Just be sure you don’t give them juice pulp with ingredients that could be toxic to animals. Grapes, avocado, raw potatoes, onions, and garlic are several of the items to avoid feeding your pets.

Final Word

It would be a shame to throw away all the nutrient-dense juice pulp that comes out of your juicer. Even if you don’t have an immediate use for it, store it in an airtight container in your refrigerator for a couple of days, or freeze it for up to two months. Think creatively about how you can add juice pulp to other dishes, such as casseroles, and take advantage of the extra nutrients you receive when incorporating juice pulp into your diet.

Do you save and reuse juice pulp? What’s your favorite juice pulp recipe?

Laura Williams
Laura Williams holds a master's degree in exercise and sport science and enjoys breaking up her day by running her dogs, hitting the gym, and watching TV. Having been in charge of her own finances since the early age of 12, she knows how to save and when to spend, and she loves sharing these tips with others. Laura ditched her career as a fitness center manager for the relative freedom of home-based writing and editing work. She stays busy by working on her own website, GirlsGoneSporty, a website designed to help the sporty woman live the sporty life.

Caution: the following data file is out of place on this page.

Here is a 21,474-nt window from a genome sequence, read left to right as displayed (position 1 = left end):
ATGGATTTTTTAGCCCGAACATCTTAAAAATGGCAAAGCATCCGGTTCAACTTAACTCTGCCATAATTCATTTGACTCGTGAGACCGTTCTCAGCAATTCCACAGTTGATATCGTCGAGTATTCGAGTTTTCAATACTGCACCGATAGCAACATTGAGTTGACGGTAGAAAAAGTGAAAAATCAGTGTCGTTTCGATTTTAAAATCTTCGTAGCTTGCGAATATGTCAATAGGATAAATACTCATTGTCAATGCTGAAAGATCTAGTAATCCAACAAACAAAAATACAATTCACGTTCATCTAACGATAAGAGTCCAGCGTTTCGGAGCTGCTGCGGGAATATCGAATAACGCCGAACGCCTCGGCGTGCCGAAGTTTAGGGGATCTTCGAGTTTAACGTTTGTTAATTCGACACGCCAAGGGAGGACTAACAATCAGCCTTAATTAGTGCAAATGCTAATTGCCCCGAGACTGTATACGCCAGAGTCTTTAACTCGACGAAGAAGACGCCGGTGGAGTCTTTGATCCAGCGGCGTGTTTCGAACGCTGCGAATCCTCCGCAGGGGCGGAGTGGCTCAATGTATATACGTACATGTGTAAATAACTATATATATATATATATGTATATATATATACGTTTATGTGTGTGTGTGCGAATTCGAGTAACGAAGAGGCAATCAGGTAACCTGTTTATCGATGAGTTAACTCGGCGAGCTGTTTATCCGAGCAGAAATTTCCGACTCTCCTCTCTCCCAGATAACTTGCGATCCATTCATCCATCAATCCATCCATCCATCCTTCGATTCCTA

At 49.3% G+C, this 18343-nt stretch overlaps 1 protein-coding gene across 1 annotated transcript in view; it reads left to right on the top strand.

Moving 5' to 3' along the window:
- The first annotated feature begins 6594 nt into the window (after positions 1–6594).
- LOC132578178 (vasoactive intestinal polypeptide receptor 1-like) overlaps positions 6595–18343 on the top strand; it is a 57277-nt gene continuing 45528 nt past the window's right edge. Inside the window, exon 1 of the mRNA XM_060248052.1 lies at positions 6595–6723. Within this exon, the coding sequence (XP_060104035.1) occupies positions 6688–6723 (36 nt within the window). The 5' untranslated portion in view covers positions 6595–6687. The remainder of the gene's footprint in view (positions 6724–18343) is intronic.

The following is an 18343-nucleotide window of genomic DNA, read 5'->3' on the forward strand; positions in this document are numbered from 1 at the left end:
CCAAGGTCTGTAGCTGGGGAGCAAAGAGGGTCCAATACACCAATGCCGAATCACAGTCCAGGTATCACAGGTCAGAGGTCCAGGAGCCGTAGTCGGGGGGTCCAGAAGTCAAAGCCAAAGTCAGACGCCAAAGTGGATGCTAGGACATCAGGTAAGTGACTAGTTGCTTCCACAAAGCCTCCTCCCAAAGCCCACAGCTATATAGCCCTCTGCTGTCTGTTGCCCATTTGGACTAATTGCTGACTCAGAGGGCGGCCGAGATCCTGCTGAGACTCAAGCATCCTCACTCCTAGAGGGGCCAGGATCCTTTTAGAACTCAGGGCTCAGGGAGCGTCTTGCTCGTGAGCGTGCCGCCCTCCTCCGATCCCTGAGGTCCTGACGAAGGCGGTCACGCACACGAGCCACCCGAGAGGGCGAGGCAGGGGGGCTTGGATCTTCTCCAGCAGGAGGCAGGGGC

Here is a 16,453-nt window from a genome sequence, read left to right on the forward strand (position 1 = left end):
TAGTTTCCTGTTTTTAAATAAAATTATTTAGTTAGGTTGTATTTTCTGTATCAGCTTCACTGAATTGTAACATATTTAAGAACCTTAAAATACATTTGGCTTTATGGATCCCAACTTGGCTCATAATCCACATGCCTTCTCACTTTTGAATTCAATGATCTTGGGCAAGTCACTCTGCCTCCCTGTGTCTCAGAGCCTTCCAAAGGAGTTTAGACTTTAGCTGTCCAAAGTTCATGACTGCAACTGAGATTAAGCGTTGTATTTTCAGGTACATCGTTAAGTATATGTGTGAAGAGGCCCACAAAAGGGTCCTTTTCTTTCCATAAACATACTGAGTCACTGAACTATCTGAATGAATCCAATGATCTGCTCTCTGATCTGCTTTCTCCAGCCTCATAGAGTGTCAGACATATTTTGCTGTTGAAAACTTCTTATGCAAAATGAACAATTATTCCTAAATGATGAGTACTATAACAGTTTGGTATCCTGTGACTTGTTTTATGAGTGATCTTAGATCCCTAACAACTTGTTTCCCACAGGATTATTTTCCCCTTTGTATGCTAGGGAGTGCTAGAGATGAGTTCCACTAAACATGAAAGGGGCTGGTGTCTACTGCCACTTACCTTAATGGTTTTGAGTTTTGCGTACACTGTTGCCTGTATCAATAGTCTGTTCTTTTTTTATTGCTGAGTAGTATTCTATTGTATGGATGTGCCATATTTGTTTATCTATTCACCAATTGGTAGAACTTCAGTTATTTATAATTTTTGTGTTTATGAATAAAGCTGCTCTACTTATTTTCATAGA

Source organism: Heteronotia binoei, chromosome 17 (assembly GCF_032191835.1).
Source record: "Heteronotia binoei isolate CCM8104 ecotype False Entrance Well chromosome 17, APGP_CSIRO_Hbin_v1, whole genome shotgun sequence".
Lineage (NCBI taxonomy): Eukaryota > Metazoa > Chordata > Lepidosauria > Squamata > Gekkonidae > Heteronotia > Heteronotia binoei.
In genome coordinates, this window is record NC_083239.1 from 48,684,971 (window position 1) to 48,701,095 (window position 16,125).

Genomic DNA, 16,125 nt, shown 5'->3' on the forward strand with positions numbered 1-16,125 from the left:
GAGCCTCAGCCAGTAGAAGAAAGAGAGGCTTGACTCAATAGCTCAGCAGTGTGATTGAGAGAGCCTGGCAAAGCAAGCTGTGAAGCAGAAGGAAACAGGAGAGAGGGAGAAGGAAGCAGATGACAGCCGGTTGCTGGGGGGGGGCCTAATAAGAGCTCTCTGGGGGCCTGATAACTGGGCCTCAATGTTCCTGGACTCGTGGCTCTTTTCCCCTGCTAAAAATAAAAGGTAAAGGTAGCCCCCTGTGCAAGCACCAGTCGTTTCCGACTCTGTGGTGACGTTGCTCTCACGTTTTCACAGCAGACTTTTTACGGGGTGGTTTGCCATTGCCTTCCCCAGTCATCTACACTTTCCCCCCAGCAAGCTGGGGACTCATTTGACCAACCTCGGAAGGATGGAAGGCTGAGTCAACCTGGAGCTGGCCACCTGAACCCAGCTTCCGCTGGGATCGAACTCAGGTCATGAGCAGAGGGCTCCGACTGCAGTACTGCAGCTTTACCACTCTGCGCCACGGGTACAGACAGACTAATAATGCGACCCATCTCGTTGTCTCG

Related Articles

  • Kevin Vesga

    My dad has long ago bought a Jack LaLanne juicer but stopped using it due to all the wasted pulp. These are very handy ideas. It would be nice if there were more uses for fruit pulp though.